In a paper released earlier this year at the 2nd International Workshop on Social Sensing, Tech researchers from the Embedded Pervasive Lab proposed how to improve communications through taking advantage of fog computing, a new computing paradigm that brings the power of cloud computing closer to ground.
Fog computing, which is also known as edge computing, is a layer of computation where devices locally communicate with other devices to solve asynchronous, distributed problems.
The Embedded Pervasive Lab, led by principal investigator Kishore Ramachandran, developed an architecture and application programming interface that allowed for the modeling of various fog computing applications.
One of the immediate applications of their work was an answer to the question of how to find and determine the status of people who are stranded in natural disasters or other crises when those people are not connected to the cloud. Natural disaster response has already been dramatically altered by the advent of social media, but services like Facebook and Google are rendered useless without internet connections.
However, one important advantage of a fog system is that messages can be distributed between a broad network of computers through temporary ad hoc connections, even without live internet connections.
The geo-distributed network of fog nodes, which could be phones, tablets or any device part of the Internet of Things, could generate communication channels in areas where there were none before, allowing the creation of population density maps in flooded areas.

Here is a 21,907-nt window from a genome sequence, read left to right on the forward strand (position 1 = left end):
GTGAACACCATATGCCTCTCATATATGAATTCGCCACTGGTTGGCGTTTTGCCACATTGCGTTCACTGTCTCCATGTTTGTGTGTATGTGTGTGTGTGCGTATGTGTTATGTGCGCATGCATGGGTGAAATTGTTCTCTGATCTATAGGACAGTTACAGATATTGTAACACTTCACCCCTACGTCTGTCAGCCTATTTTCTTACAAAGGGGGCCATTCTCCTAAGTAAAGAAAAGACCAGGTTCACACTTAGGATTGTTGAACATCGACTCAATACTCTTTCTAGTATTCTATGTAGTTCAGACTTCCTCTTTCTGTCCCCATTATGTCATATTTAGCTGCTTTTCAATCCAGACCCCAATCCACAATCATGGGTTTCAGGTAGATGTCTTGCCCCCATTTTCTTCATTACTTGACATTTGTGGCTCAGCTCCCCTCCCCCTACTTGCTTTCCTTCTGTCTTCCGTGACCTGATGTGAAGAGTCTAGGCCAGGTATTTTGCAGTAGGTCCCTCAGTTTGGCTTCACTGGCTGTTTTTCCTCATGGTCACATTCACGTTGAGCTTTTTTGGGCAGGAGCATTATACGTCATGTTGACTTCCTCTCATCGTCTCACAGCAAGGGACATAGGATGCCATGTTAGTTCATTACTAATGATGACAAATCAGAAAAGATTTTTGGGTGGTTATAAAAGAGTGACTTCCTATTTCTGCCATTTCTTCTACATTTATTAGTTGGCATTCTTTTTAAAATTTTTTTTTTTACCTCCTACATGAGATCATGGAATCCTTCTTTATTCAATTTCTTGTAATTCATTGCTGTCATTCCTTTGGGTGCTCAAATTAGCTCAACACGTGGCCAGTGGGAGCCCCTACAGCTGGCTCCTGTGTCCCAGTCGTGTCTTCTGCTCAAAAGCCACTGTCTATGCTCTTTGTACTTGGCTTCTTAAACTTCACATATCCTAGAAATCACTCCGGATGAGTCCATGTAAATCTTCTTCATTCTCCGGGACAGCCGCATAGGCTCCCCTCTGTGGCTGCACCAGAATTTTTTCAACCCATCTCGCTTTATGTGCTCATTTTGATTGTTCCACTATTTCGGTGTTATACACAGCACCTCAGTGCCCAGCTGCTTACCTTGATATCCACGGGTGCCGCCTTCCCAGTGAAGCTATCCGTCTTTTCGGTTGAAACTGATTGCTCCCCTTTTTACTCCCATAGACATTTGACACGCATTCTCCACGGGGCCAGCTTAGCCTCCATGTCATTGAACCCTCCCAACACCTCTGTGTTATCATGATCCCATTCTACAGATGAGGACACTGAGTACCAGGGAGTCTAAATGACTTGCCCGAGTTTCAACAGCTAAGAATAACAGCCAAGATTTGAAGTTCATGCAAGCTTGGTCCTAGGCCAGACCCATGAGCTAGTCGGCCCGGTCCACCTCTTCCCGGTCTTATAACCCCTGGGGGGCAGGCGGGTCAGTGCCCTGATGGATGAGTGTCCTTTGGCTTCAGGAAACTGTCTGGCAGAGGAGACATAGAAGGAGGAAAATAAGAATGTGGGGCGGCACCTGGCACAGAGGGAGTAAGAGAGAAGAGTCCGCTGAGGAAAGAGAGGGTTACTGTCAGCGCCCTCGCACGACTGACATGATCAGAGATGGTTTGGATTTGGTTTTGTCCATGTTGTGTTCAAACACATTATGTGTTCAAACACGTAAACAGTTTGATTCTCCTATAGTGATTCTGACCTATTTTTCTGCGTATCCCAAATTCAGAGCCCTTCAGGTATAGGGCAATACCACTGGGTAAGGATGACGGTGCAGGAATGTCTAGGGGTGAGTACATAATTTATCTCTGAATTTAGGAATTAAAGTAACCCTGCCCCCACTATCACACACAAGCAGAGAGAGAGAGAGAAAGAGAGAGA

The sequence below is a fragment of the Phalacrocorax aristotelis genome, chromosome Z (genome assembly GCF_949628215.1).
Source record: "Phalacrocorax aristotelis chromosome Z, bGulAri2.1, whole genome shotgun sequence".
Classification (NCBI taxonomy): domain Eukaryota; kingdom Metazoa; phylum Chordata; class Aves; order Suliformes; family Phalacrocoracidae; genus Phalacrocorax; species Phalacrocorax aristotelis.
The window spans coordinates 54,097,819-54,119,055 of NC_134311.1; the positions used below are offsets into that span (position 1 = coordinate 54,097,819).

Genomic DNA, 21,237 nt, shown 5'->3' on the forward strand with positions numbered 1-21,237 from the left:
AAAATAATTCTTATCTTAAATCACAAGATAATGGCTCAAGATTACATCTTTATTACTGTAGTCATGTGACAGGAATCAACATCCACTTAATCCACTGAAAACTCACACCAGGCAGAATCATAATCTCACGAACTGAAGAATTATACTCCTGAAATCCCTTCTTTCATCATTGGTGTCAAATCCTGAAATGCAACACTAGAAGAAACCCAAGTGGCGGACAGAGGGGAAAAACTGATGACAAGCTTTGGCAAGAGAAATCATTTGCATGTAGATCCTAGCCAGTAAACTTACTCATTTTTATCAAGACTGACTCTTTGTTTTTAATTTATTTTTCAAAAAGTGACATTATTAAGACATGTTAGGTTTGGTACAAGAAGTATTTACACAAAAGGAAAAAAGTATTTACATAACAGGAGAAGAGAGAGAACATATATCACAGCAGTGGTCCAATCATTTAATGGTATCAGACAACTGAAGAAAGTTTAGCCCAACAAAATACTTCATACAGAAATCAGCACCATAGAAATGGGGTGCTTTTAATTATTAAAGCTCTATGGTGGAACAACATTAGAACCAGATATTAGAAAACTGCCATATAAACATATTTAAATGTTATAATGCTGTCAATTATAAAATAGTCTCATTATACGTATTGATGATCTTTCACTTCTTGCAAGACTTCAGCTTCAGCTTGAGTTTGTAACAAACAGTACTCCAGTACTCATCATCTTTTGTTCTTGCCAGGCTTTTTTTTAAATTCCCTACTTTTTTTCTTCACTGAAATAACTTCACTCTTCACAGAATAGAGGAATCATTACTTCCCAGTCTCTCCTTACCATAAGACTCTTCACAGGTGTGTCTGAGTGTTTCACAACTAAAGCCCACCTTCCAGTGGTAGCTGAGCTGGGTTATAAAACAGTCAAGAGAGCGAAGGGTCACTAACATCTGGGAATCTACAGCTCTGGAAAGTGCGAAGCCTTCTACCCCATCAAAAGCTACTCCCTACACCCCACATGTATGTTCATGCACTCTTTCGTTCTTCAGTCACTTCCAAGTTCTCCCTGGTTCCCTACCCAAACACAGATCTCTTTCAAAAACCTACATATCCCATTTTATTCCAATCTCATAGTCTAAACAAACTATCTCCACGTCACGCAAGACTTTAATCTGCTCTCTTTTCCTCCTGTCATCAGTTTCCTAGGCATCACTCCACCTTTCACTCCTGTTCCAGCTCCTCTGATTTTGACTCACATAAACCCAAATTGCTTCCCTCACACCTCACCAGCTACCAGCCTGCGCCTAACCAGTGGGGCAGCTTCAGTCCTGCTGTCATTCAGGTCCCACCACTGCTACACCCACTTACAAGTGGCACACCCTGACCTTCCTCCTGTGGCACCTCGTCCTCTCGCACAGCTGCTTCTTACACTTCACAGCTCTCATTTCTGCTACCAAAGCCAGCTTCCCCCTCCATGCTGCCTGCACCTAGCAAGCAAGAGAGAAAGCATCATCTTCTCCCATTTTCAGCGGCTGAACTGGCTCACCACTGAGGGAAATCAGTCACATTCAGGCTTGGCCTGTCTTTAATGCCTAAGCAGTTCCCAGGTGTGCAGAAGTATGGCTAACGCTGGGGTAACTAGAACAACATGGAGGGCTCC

Another application would allow users to check the fog network to see if their family members are safe after a crisis event.
The local data ecosystems that fog computing enables also allow a variety of “social sensing” services to be created that stretch even beyond natural disaster response services.
In one system, designed for underdeveloped communities that rely on public transportation but have intermittent internet connection, data from passengers phones can be submitted to a bus that can later upload data and interact with the cloud once it reaches an area where Internet is available.
The researchers note there are challenges in maintaining the resources and infrastructure for social sensing in a fog computing system, especially when nodes are mobile and might not cross paths regularly enough to distribute data.